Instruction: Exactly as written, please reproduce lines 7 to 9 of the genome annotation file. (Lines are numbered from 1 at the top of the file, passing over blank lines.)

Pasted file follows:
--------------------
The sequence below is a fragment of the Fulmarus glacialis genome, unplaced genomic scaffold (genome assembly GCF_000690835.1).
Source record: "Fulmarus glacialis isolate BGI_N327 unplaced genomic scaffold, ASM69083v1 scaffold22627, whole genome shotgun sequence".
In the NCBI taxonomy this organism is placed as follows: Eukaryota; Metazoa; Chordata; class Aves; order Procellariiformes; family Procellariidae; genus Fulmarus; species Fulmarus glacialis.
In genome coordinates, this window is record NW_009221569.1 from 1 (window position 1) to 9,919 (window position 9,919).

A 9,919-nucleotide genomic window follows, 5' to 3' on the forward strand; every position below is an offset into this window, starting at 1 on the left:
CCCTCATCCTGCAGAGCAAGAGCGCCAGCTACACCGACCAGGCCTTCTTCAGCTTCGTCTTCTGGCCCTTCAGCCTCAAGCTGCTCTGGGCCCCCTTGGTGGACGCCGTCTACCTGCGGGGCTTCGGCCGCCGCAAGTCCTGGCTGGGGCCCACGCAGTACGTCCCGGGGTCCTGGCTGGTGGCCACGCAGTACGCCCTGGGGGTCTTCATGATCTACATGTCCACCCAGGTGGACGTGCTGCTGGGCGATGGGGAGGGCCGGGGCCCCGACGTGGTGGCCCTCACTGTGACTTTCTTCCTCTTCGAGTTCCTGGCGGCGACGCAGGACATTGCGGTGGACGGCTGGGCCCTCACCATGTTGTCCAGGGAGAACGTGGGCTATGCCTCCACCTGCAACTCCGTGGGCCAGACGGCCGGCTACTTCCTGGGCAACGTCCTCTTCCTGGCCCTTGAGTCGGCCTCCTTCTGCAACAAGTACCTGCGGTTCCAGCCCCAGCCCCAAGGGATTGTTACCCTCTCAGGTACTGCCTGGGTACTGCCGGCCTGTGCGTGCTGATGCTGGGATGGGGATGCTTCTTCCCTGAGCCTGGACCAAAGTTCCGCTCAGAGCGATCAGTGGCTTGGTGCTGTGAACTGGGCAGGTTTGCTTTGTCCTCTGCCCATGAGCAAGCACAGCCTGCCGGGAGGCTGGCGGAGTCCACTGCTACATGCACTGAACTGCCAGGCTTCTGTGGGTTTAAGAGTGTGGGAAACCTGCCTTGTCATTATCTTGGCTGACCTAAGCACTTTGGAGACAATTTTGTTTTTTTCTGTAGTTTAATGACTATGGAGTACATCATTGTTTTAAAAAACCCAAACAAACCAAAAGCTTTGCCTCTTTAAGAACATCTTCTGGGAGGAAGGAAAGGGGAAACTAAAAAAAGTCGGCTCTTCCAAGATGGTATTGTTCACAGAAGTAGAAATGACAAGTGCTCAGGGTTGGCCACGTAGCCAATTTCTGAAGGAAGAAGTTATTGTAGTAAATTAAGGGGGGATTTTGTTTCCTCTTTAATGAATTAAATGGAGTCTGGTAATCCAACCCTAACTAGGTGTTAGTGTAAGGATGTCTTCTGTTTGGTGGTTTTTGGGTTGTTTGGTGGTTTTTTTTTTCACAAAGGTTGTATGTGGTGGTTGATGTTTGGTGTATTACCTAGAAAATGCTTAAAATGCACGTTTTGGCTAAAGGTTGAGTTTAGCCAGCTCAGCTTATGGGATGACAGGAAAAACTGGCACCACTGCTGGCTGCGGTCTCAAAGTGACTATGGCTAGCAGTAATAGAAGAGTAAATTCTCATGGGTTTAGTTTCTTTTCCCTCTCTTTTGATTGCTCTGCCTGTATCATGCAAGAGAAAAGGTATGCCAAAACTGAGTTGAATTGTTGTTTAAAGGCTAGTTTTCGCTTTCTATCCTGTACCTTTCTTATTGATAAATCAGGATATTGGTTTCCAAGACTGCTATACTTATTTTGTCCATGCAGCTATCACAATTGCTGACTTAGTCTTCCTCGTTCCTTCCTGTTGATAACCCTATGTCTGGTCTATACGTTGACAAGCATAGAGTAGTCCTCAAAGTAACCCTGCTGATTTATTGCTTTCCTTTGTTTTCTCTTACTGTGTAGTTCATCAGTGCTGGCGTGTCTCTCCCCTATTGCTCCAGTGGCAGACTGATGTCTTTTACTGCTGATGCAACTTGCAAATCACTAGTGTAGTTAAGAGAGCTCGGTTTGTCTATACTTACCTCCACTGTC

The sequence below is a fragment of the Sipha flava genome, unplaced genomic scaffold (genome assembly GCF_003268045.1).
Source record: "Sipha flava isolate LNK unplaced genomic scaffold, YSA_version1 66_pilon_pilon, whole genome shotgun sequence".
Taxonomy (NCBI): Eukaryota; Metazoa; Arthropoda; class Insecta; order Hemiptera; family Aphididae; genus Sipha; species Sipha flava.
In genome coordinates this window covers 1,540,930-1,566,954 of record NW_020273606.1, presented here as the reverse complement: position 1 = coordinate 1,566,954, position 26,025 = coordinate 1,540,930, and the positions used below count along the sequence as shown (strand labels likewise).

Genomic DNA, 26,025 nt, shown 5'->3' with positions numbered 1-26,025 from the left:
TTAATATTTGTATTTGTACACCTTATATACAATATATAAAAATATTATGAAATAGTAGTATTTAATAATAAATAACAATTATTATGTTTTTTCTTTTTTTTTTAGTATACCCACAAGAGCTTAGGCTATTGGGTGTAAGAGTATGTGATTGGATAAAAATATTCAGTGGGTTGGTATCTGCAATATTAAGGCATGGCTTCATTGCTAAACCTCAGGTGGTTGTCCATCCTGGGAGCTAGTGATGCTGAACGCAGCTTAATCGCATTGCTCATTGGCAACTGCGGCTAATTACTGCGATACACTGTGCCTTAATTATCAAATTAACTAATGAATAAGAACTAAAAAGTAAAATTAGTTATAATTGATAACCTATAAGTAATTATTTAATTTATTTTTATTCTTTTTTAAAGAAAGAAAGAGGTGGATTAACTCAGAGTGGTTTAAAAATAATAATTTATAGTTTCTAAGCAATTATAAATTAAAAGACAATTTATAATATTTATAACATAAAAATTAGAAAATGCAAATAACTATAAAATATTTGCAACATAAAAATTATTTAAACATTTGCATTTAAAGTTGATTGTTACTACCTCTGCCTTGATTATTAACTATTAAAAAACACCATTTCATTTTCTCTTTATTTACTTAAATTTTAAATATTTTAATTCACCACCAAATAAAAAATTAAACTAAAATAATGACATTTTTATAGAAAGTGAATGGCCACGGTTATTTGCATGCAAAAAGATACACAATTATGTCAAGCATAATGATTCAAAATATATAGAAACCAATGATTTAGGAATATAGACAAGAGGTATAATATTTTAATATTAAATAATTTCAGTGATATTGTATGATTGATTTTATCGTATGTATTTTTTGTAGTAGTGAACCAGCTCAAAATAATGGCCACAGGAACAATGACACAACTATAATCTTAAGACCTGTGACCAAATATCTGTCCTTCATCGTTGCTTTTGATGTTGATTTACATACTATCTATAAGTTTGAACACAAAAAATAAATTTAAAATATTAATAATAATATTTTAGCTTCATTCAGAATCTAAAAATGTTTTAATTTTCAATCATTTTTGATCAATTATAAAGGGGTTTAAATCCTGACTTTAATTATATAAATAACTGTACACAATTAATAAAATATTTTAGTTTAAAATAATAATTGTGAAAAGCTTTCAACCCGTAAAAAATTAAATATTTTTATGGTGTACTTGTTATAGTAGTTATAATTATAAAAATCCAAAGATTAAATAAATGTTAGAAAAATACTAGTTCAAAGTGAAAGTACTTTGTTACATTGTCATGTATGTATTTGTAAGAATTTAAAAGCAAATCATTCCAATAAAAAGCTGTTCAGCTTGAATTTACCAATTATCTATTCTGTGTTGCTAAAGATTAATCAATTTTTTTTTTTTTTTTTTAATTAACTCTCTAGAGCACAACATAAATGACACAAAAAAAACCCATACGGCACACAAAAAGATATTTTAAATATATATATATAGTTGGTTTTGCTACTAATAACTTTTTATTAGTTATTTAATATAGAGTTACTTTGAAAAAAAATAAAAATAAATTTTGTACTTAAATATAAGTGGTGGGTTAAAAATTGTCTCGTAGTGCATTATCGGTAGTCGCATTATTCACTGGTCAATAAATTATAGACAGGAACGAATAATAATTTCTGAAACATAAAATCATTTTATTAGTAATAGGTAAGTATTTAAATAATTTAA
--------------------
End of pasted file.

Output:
The sequence below is a fragment of the Sipha flava genome, unplaced genomic scaffold (genome assembly GCF_003268045.1).
Source record: "Sipha flava isolate LNK unplaced genomic scaffold, YSA_version1 66_pilon_pilon, whole genome shotgun sequence".
Taxonomy (NCBI): Eukaryota; Metazoa; Arthropoda; class Insecta; order Hemiptera; family Aphididae; genus Sipha; species Sipha flava.